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   Discussion Top


Basically the suturing technique described in this paper is for nonabsorbable suture material. Ideally, the choice of the suture material should be based on the biological interaction of the materials employed, the tissue configuration, and the biomechanical properties of the wound. The tissue should be held in apposition until the tensile strength of the wound is sufficient to withstand stress.[4]

The rate at which wounds, whether surgical or accidental, regain strength during the healing process should also be considered for selecting appropriate suture material. Skin[5] and mucosa regain tensile strength slowly during healing. One of the optimal suture qualities include, not only presence of high uniform tensile strength but also its retention in vivo, holding the wound securely throughout the critical healing period, followed by rapid absorption.[5] There is undoubtedly availability of good absorbable suture materials today, but to err on the side of caution, the author suggests nonabsorbable sutures. The degradation of absorbable sutures, either by enzymatic dissolution or hydrolysis, starts from the first contact of the suture materials to that of body fluids and tissues. This may lead to some amount of loss in tension. Moreover, it has been found that the absorbable sutures lead to more amount of acute inflammatory reaction as opposed to some nonabsorbable suture materials.[5] This acute host reaction again may lead to some loss in tension. Still, it is advisable to clinicians to stick to their preferred suture material for stabilizing the CTG, whether it is absorbable or nonabsorbable.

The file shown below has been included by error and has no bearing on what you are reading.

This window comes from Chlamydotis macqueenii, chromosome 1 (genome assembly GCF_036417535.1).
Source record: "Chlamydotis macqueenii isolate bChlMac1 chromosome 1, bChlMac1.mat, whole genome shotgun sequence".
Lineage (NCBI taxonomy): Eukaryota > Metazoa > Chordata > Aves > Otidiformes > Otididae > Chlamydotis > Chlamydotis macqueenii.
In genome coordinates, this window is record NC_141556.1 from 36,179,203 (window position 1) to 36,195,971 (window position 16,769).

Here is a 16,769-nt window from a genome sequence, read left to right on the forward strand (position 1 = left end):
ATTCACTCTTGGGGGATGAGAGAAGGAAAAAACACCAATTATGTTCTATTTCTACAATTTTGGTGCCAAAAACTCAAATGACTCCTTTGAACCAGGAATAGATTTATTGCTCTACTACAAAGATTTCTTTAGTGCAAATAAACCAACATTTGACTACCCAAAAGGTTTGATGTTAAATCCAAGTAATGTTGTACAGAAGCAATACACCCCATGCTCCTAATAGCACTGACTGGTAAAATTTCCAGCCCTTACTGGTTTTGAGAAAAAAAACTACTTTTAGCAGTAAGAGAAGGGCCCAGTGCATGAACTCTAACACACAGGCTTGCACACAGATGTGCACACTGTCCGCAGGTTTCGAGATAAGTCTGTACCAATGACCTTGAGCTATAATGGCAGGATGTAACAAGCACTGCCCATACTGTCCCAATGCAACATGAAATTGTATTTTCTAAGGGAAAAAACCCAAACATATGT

In his original description, Bruno[3] secured the CTG at recipient site with interrupted sutures utilizing 6-0 monofilament pliabilized nylon with a (PC-3) conventional cutting needle. Langer and Calagna[6] mentioned that “the recipient flap is coapted over most of the graft and sutured in place in a manner which will immobilize the underlying graft.” That means, the CTG and the overlying flap were sutured together. Langer and Langer[7] following similar technique used either 4-0 silk and CE-2 atraumatic needle or chromic gut with a CE-2 atraumatic needle.

Harris[8] recommended suturing of CTG into the recipient site with 5-0 gut sutures at the corners of the graft ensuring good contact of the graft with the bed. Carvalho et al.[9] utilized 5-0 polyglactin 910 vicryl sutures in a sling suture fashion to stabilize the CTGs. Most of the other techniques utilize absorbable sutures, most commonly in the configuration of 4-0, 5-0, or 6-0, in an interrupted single suture conventional manner. If one is doing grafting procedure without any magnification aid, it is comfortable to use 4-0 or 5-0 sutures. A 3/8 circle or half circle reverse cutting or round bodied swaged atraumatic suture needle should be considered as per the clinicians comfort. Since 2001, the author is using this technique with not a single loss of grafted tissue, so personal validation is now for >16 years.